Unfortunately, once we had taken what she needed we had to have the flat cleared. The house clearance chappy told us it would all just go to the dump – the furniture; cookware; washing machine; ornaments; records……and all the other bits and pieces – just disposed of without ceremony. ‘No-one wants this sort of stuff now, you can’t give it away’ he told us, and I’m sure he’s right.  Still seems criminal though.

After this experience, I’ve promised myself I’ll reassess my own home.  Clear out all the stuff that I’ve collected in cupboards and kept in the loft. I don’t want my children to have to face clearing it out and having to live with the guilt of throwing away all those memories, no matter how sentimental and tatty they think they are.

New Horizons

In response to this weeks photo challenge ‘New’.

DSC_0386

This is a photo of my beautiful mum that I took a couple of days ago, over the Christmas break. Ok, she’s not exactly ‘New’, in fact, (I’m sure she won’t mind me telling you), she’s in her 90’s.  However, she is off on a new adventure.

She’s lived in the same town all of her life, and been in the same flat for about 40 years. She’s been happy and comfortable there, but now she has come round to the idea that it might be nice to have a bit more support and company, and we’re in the process of helping her find some sheltered accommodation.  Somewhere that she can still be fairly independent, and have her own front door, but where she can have a little bit more help when she needs it.  Also, somewhere a bit closer to family – she will still be a couple of hundred miles away from me, but nearer my sister and her family, so for the first time in her life, it’ll be a move away from her home town.   She’s both excited and a bit nervous – as you should be with all new adventures in my opinion! It’s a big leap of faith and we’ve all got our fingers crossed that it’s a good one.

Of course, she’s only willing to go if they have broadband so she can still use her ipad!

I’m very proud of her for facing change so stoically. I hope I never get too old for new challenges either!

A mark in the park

Strolling through the big old iron gates, I notice that they haven’t cut the grass lately. It’s usually clipped to within an inch, but today it’s ankle high and swaying slightly in the cool breeze.  As usual, there’s not too many people in the park, though a few are walking through it, using its path as a short-cut between town and houses.

It’s a school day, so the climbing frames, swings and roundabouts are all empty. The council had to rebuild the playground recently because vandals had set fire to it and burnt the lot down. Now it’s protected by security cameras on tall grey posts, looking for all the world like alien eyes.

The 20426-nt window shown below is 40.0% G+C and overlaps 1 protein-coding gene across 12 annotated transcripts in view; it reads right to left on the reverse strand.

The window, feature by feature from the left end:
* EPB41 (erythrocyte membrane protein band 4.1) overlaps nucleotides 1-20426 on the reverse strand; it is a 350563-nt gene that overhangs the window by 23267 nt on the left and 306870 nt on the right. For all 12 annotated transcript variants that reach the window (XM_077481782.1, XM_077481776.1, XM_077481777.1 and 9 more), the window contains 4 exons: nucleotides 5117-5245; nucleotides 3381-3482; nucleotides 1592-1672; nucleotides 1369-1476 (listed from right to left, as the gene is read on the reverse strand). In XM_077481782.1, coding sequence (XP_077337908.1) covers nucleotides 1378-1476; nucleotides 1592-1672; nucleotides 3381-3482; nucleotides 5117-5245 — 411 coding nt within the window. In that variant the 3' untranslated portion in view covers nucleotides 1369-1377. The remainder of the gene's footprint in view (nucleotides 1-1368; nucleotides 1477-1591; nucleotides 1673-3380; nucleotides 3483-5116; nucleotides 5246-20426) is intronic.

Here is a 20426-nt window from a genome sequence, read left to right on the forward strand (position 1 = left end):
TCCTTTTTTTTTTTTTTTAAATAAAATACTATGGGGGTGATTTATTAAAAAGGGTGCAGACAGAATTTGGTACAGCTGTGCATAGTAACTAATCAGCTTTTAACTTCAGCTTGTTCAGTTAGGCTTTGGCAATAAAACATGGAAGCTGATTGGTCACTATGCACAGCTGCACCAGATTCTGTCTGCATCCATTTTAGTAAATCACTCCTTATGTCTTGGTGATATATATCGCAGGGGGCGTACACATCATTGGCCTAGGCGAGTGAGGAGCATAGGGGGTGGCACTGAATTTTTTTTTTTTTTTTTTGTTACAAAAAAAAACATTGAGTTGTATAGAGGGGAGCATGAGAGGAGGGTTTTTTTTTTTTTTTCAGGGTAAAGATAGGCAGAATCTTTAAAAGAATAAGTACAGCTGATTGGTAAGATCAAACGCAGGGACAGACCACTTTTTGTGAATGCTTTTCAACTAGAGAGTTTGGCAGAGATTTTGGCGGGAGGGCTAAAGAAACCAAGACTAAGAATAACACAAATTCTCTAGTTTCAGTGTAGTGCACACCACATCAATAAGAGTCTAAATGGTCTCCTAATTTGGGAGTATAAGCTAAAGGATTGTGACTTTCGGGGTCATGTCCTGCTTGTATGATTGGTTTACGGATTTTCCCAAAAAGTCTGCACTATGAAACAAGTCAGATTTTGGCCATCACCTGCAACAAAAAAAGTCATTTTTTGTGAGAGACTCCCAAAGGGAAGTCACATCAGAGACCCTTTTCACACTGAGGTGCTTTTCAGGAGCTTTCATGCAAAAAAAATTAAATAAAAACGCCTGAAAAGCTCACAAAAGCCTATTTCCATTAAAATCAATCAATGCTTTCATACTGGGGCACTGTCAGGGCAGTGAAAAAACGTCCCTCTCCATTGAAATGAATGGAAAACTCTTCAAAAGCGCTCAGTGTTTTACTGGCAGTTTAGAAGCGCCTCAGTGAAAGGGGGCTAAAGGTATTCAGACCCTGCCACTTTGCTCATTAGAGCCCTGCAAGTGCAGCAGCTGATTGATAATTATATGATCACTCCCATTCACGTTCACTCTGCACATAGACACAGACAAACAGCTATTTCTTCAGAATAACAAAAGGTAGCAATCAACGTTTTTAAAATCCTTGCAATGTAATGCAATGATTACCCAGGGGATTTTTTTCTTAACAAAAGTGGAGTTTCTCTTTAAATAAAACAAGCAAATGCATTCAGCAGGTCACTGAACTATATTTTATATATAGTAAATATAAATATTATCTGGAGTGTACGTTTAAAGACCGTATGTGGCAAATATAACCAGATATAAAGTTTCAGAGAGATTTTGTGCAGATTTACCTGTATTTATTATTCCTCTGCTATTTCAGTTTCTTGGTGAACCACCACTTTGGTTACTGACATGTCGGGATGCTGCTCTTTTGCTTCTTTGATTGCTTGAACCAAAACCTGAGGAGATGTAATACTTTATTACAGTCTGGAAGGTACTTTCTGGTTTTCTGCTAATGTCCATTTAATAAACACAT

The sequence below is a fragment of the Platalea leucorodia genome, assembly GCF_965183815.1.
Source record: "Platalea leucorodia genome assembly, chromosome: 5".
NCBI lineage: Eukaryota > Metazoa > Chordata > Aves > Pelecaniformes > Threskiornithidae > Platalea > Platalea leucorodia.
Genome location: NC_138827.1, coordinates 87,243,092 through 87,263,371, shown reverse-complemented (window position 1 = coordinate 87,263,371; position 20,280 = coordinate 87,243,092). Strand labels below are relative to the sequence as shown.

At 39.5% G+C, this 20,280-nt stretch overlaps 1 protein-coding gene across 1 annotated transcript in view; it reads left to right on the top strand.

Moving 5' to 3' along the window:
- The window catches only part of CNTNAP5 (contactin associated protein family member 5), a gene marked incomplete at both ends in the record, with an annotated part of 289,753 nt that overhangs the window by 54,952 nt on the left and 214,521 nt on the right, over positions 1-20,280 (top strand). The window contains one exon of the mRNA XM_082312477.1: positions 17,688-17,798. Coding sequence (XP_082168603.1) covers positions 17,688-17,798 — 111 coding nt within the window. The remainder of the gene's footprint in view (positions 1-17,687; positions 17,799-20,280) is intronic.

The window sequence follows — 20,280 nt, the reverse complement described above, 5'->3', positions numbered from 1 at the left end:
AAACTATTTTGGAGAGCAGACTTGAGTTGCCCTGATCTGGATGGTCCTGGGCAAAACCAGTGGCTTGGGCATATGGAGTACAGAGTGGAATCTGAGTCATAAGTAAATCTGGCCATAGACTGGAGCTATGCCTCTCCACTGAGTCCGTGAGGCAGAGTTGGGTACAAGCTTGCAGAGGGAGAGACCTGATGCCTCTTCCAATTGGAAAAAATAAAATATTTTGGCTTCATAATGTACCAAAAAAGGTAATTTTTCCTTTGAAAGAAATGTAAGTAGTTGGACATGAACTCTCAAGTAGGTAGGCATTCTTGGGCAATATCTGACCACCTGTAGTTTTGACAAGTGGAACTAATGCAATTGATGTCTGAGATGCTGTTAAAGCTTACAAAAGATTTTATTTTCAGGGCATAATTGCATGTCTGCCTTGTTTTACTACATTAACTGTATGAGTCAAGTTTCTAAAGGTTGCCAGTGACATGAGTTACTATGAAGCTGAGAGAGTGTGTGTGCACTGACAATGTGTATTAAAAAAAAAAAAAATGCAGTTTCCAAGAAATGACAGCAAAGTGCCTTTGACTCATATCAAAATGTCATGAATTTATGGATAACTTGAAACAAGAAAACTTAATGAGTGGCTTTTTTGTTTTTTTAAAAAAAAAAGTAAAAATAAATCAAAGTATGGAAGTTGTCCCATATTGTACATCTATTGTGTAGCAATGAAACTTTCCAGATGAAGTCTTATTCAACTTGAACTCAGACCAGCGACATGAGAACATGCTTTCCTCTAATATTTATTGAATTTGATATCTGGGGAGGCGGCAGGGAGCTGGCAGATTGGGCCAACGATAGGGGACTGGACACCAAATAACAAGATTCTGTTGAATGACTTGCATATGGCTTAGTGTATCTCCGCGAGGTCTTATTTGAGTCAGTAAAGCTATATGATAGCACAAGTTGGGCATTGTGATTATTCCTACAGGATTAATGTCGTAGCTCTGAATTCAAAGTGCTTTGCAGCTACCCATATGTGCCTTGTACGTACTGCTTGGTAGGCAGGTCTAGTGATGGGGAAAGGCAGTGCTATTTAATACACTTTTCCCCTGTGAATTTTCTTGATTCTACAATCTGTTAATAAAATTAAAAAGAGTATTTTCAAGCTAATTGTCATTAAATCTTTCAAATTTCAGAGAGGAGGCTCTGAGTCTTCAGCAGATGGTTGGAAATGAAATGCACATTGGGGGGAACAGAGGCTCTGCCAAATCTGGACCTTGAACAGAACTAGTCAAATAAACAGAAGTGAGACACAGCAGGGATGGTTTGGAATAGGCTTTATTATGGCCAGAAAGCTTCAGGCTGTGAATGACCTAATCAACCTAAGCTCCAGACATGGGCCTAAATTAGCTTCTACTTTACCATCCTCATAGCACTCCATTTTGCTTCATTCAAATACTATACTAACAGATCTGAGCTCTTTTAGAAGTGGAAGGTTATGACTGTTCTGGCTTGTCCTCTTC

Looking westwards across the open space I can see an old man throwing a stick for a rangy looking ginger mongrel, who fetches it back and drops it at his masters feet time and time again, tail wagging and tongue lolling waiting for the next time. He runs after it so fast his feet barely touch the ground.

Beyond them is the river. As I approach it I hear the rushing of water over the weir that’s situated just above the bridge.  As children, we used to play ‘pooh sticks’ here, throwing out sticks between the bridge’s ornate balustrade and watching to see whose came through to the other side first.   Now and then fetes are held here, and they have rubber duck races down the river these days.  Today I can see one of the little yellow competitors caught twirling in the current under the weir. I wonder how long he’ll stay there before getting rescued by a child with a fishing net who’s come to catch tadpoles.

The river bank is lined with weeping willows that dip their branches in the water catching weeds, while the park’s lazy water fowl community huddle under them waiting for another stranger to bring them their next meal of stale bread. Fast food for ducks we called it.

On the opposite side of the bridge lies the formal flower gardens.  There are not too many flowers at this time of year though, apart from the odd late rose. It’s always kept neat and tidy, apart from the ornamental pond with its not-working fountain, which always has a collection of rubbish floating in its shallow algae covered water.